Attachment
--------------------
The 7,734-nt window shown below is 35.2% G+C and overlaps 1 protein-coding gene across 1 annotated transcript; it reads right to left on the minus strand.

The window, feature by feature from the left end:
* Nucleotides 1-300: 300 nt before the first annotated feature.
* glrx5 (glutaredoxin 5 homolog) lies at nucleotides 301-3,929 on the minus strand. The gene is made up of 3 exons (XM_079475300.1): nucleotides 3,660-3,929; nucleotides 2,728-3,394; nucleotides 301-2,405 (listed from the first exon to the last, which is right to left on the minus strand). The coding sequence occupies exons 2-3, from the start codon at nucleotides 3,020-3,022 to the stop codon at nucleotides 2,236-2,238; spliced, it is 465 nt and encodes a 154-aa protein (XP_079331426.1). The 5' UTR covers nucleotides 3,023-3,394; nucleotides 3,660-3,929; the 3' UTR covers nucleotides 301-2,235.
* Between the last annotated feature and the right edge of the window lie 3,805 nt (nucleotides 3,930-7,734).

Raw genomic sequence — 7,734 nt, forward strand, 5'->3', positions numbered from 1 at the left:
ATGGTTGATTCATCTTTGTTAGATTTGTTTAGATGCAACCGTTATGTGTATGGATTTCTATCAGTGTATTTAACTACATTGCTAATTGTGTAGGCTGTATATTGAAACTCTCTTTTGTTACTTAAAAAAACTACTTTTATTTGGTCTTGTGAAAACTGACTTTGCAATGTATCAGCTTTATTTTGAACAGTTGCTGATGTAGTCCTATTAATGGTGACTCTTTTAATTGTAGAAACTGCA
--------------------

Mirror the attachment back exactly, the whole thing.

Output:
The 7,734-nt window shown below is 35.2% G+C and overlaps 1 protein-coding gene across 1 annotated transcript; it reads right to left on the minus strand.

The window, feature by feature from the left end:
* Nucleotides 1-300: 300 nt before the first annotated feature.
* glrx5 (glutaredoxin 5 homolog) lies at nucleotides 301-3,929 on the minus strand. The gene is made up of 3 exons (XM_079475300.1): nucleotides 3,660-3,929; nucleotides 2,728-3,394; nucleotides 301-2,405 (listed from the first exon to the last, which is right to left on the minus strand). The coding sequence occupies exons 2-3, from the start codon at nucleotides 3,020-3,022 to the stop codon at nucleotides 2,236-2,238; spliced, it is 465 nt and encodes a 154-aa protein (XP_079331426.1). The 5' UTR covers nucleotides 3,023-3,394; nucleotides 3,660-3,929; the 3' UTR covers nucleotides 301-2,235.
* Between the last annotated feature and the right edge of the window lie 3,805 nt (nucleotides 3,930-7,734).

Raw genomic sequence — 7,734 nt, forward strand, 5'->3', positions numbered from 1 at the left:
ATGGTTGATTCATCTTTGTTAGATTTGTTTAGATGCAACCGTTATGTGTATGGATTTCTATCAGTGTATTTAACTACATTGCTAATTGTGTAGGCTGTATATTGAAACTCTCTTTTGTTACTTAAAAAAACTACTTTTATTTGGTCTTGTGAAAACTGACTTTGCAATGTATCAGCTTTATTTTGAACAGTTGCTGATGTAGTCCTATTAATGGTGACTCTTTTAATTGTAGAAACTGCA